If you listened to today’s episode of Science Friday on NPR, you already know this, but it’s still very cool! To mark the Internet’s 40th anniversary, the Defense Advanced Research Projects Agency (DARPA) held a contest, offering a US $40,000 prize to the first team to correctly submit the physical locations of 10 weather balloons moored in public places around the U.S. DARPA correctly surmised that teams would rely on various Web-based strategies, from iPhone apps to Twitter to Facebook, to find the balloons.
The winning team, from the Massachusetts Institute of Technology (disclosure: my husband’s alma mater, although he had nothing to do with the balloon-finding contest) Media Lab’s Human Dynamics Laboratory, combined a social networking and financial incentives system to obtain the coordinates of all 10 balloons in just nine hours. The team, made up of post-docs and grad students, took just four days to devise and implement their strategy of trackable, personalized referring URLs and financial incentives ($2,000 to the person who submitted the balloon’s coordinates, $1,000 to the person who referred that person into the network, $500 to the person who referred the referrer, and so on down the line). You can read all about it here.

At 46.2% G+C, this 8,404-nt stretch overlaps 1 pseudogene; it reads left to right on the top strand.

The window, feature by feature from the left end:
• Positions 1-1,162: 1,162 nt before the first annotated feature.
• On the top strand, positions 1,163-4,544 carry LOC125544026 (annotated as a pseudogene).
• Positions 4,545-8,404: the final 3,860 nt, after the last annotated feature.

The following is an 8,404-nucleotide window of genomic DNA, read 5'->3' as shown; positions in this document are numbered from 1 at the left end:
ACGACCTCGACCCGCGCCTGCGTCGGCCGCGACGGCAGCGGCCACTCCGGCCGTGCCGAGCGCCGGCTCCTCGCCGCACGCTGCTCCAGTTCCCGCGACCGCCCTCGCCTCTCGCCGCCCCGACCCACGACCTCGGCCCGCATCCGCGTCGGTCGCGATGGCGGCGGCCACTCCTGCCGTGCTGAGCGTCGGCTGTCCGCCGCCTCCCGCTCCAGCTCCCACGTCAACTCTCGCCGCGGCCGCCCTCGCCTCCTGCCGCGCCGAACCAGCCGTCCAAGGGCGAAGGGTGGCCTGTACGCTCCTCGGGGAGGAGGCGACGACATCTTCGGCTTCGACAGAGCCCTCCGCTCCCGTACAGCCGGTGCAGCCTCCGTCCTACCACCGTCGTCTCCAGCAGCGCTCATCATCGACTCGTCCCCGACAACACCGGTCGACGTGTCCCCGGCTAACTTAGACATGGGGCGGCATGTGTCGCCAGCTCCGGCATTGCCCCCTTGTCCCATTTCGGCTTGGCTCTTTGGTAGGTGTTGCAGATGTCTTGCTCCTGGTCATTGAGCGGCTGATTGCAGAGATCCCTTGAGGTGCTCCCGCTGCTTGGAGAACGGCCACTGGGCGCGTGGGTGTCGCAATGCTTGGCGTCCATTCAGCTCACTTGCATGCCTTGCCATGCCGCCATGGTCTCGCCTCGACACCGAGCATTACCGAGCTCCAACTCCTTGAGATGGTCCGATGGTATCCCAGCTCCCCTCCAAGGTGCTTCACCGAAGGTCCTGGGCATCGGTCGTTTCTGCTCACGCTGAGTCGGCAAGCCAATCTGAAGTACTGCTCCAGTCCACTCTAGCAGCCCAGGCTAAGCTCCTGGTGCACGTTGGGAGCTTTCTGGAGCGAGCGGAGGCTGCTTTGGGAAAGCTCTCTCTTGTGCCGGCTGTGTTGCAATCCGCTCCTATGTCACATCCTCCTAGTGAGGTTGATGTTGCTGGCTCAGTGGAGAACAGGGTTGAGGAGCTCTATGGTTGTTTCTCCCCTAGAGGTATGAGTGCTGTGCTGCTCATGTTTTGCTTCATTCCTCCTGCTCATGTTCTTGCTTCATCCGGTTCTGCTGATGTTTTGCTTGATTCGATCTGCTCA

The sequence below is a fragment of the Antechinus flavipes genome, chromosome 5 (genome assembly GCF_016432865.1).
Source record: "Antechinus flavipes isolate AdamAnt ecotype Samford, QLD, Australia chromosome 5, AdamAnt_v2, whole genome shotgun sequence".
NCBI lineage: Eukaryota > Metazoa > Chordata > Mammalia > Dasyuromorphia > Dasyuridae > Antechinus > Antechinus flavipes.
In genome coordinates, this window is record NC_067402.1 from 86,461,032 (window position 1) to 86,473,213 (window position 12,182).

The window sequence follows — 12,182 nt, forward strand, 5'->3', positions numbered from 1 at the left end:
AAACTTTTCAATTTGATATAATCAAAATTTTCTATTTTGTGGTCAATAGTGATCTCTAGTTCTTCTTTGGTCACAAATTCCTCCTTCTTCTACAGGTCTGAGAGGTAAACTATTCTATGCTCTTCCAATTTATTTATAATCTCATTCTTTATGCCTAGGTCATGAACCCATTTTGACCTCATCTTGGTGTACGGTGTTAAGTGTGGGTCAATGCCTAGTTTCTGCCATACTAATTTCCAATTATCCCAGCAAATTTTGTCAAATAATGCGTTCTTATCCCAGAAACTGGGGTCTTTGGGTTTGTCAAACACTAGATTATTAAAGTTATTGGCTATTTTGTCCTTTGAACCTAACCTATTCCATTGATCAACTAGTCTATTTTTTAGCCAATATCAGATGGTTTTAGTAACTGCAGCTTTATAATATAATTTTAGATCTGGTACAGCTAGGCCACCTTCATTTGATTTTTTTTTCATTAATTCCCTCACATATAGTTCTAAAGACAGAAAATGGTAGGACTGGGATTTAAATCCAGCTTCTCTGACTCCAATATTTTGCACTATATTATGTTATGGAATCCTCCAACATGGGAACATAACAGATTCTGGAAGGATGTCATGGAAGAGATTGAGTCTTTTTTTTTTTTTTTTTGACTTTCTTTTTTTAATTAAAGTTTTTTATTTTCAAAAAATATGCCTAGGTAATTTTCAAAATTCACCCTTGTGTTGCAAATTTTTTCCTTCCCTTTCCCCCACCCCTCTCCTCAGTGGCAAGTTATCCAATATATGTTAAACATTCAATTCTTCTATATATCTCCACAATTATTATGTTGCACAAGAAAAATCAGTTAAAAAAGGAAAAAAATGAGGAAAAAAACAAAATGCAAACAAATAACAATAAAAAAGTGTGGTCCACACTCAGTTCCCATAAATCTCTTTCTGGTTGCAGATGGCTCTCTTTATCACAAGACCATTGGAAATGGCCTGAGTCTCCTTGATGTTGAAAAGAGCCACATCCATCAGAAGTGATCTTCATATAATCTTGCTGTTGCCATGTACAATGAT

Obviously for those of us who proudly bear the “geek” label, this contest has a lot of interesting implications. Not least of these is the ways in which this collective problem-solving method could be applied to other “hunting” problems, such as finding missing people, locating rescue equipment needed in natural disasters, etc. Definitely worth a Friday-afternoon read!